A staff post by Ruth Fletcher, Student Engagement Officer at The Hunterian.
Background to the project
This project has been running each year in various forms since its first pilot by Hunterian Head of Education Monica Callaghan in 2014, later taken over by me. It has involved teams of undergraduate students (15 – 25 students at a time) undertaking Junior honours work placements and 1 – 3 PG students to coordinate the team and liaise with participating schools. Since moving to Kelvin Hall we have been adapting the programme to maximise the facilities we have here, generally combining visits to the school with a return visit the museum, to the Collections Study Centre and occasionally to Glasgow Museums stores. The main activity that students work towards is an object carousel event (or object “speed dating”) using a set of objects carefully chosen to meet the needs of an Outreach project and cleared by Collections Management for use in and out of the building. In the last two years, curators have also become involved in events relating to this project, enhancing the range of objects that can be used during the visits and giving the visiting school groups a more expert insight into the world of museums and what the objects can tell us.
The main objectives of the project are to:
• give students work experience with collections and museum education, gaining skills such as basic level object handling training, event planning and coordination, risk assessment, delivering object-based learning activities.
• support Widening Participation by introducing museums, collections and the university to secondary or upper primary school pupils, particularly targeting those who might not typically experience any of these at home or in school.
• encourage learning through collections across a variety of disciplines.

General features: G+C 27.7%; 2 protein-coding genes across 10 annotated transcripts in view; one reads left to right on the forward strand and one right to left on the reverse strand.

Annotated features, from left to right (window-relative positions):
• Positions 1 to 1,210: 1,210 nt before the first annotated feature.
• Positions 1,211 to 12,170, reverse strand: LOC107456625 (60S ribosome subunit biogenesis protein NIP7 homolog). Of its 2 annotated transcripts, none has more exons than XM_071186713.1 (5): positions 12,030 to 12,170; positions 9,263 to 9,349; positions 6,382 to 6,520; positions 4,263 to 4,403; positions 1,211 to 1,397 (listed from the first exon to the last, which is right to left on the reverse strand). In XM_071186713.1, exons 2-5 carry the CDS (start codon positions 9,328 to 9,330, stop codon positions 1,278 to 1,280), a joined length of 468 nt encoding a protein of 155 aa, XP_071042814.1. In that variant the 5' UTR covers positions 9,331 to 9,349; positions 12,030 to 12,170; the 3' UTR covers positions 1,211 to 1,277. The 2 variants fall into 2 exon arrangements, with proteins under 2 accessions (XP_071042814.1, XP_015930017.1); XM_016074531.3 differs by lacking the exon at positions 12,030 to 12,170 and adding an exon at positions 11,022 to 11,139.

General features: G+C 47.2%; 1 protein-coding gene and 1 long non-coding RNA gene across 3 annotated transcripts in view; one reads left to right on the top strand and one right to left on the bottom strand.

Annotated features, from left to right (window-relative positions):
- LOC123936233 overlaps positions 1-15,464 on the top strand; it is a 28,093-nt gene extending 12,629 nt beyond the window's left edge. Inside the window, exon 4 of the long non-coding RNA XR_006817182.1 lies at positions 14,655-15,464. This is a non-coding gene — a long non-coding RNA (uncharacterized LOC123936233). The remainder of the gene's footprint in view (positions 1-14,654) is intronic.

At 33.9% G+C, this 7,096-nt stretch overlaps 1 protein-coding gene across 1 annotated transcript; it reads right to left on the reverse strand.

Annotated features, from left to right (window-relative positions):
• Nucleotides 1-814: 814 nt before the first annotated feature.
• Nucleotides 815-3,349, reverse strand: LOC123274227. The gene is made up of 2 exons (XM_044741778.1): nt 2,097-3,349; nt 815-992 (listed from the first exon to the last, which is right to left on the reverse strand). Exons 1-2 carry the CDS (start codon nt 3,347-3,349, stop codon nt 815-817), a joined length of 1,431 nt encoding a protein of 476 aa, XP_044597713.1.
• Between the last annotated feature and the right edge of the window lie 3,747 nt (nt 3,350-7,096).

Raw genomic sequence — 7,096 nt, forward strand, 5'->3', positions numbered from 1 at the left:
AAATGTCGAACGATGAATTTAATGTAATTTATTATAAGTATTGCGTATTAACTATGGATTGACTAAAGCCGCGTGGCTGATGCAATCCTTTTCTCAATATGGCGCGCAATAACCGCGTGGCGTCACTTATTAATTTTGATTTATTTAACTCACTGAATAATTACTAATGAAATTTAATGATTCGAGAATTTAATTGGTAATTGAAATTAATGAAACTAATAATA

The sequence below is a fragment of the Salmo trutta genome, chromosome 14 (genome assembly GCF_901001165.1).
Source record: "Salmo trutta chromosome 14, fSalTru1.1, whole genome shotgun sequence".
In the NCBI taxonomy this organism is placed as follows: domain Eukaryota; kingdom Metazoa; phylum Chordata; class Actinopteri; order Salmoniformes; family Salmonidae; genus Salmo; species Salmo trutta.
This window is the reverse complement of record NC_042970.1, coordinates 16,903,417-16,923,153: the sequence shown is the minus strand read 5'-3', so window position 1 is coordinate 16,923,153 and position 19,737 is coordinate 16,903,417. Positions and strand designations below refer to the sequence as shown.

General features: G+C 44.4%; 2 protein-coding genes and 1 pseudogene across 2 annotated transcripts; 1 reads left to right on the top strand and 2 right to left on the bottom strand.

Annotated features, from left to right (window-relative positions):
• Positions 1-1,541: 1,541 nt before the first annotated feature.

The main focus for learning has been the Scottish Qualifications Authority’s Wider Achievement Qualification, which recognises the benefits of life and work skills that can be derived in a wide range of practical settings. This became less of a focus in response to the demands of teachers we were working with but has very much come back to the centre for 2019.
This year’s plan
Having included Drumchapel High School (DHS) in the programme last year, one of the schools identified to us by UofG’s Widening Participation Unit, I was keen to develop our relationship with the school and work with them to further improve the project outcomes. While in previous years we have sought to include multiple schools for one or possibly two visits, I have been working with the school’s representative and Glasgow Life colleagues to develop a longer programme of engagement that would allow real skills development in a format that meets with the requirements of the Wider Achievement Qualification. I am pleased with the format arrived at and although there are still a few wrinkles to iron out regarding scheduling practicalities, I am happy to announce the launch of Collections Outreach 2019 on Friday 18th January, continuing on Friday mornings throughout the term. Working exclusively with a Wider Achievement Qualification class (S1) at DHS, we have planned 4 engagement sessions, 1 at the Museum / Kelvin Hall and 3 follow-up sessions at the school. I hope that this more prolonged engagement will allow pupils and students to build a more fruitful relationship and lead to real learning opportunities for the young people from Drumchapel, some of whom will turn presenter in the final session.